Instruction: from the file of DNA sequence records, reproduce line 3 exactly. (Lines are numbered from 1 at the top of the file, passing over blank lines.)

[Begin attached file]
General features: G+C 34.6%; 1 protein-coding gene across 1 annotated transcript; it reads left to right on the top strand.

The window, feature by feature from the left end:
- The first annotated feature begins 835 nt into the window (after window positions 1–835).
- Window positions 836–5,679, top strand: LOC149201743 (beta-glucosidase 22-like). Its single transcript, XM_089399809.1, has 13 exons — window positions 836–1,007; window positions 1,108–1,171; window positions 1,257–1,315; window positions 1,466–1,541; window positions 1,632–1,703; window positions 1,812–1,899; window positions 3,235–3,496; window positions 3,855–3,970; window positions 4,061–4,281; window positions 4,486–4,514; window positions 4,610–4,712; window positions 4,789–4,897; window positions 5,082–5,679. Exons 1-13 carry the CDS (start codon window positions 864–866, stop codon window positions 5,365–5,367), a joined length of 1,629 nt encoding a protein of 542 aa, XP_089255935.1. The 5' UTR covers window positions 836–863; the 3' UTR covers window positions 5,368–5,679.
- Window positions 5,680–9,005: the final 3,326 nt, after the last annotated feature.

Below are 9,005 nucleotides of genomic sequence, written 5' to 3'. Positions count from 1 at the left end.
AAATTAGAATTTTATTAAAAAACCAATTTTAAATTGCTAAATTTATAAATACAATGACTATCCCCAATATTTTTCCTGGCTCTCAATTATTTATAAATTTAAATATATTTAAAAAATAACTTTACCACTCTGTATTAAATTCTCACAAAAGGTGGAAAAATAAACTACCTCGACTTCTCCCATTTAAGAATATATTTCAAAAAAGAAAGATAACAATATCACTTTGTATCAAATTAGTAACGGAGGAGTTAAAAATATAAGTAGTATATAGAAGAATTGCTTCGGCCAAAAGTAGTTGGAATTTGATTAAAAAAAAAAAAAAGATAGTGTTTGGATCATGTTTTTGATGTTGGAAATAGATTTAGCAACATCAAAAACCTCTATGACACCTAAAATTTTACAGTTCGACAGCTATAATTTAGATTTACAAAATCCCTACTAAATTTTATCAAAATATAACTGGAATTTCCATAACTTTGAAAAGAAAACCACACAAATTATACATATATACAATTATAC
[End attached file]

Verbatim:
- The first annotated feature begins 835 nt into the window (after window positions 1–835).